I cook for—and eat with—the people I love a lot, and my characters do, too. This is such a natural part of who I am that it surprised me to get a lot of comments from people who read my debut novel, The Wedding Date, about just how much food these characters ate. (One notable comment early on was from my copyeditor, who noted, “Alexa and Drew just ate all of those doughnuts, and now they’re going out to breakfast?” I responded, “Doughnuts are not a meal!”) Anyone who read The Wedding Date won’t be surprised to learn there’s a lot of food in my second book, The Proposal, as well. I didn’t do it on purpose, it just happened!
For me, food is a celebration, a way to share your background with people you love, a way to break the ice with people you want to get to know better, and one of the joys of life. I have a big family, and some of the times I got to see a lot of my aunts and uncles and cousins were when the word got out that Granny was making gumbo that Sunday. We would all pack into my grandparents’ small house, smell that fragrant, warm, spicy aroma in the air, and look around to see who else turned up that day. She always made coconut cake for big occasions because it was my grandfather’s favorite, and whenever I see a coconut cake now, I feel her love for all of us.
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My characters often show their love through food, the way I learned from my grandmother. In a pivotal scene in The Proposal, Carlos takes a day away from his busy schedule as a doctor to make a huge batch of enchiladas to stock his pregnant cousin’s freezer. He feels powerless to help her through her difficult pregnancy, but he knows he can feed her and her family well. He invites Nik over to help him, even though he could very well do all of this himself, because he wants to share this joy of food and sustenance with her. And in one of my favorite scenes from The Wedding Date, when Alexa first meets Carlos—the best friend of her not quite a boyfriend, Drew—he picks up tacos for them on the way home from the airport. Their shared love of the tacos (and their shared ability to lovingly mock Drew for his inability to eat spicy food) is what gives Alexa the Carlos seal of approval, and makes Carlos decide Drew had better hold on to her.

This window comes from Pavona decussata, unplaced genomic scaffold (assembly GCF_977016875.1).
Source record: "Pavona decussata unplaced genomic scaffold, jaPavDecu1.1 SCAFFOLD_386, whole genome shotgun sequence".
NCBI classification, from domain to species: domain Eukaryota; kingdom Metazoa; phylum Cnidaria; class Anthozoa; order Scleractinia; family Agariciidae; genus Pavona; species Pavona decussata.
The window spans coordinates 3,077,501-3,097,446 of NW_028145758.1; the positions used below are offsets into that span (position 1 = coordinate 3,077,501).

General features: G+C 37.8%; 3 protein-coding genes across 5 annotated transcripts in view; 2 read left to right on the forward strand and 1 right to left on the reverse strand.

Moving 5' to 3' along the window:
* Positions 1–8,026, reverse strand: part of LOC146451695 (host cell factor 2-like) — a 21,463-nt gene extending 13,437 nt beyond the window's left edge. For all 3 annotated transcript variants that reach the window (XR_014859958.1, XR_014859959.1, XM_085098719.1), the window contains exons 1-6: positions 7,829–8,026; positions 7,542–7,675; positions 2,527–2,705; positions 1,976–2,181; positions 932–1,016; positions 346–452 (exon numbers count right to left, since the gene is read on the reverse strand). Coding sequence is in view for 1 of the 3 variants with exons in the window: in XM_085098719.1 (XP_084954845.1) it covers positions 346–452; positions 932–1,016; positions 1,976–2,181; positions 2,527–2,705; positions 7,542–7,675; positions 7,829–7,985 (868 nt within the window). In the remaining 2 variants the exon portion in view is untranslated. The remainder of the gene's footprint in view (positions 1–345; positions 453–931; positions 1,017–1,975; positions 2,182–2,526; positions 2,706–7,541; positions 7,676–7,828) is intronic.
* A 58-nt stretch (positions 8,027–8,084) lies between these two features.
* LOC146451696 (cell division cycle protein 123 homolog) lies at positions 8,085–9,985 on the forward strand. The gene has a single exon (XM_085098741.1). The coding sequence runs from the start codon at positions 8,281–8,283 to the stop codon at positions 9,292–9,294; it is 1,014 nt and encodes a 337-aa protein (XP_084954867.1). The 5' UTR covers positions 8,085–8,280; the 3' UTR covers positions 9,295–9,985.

There are lots of small things about the way we eat that can show someone cares about you. One of the things that made Alexa first have feelings for Drew was when he remembered how she took her coffee—it made her feel seen, like he’d paid attention to her, and most importantly, remembered something little about her. These are the things that make us realize the people we think about when they’re not around are also thinking about us.
My grandmother died over 15 years ago, but I think about her all the time. A few months ago, I went over to my cousin’s house and taught her and her kids how to make gumbo. As we stood around the stove, and my cousin’s 15-year-old son—the boy she was pregnant with at my grandmother’s funeral—stood next to me and watched me stir the roux as it turned from white to golden to brown to the luscious dark-reddish brown of roux perfection, I felt the love of my grandmother for all of us.
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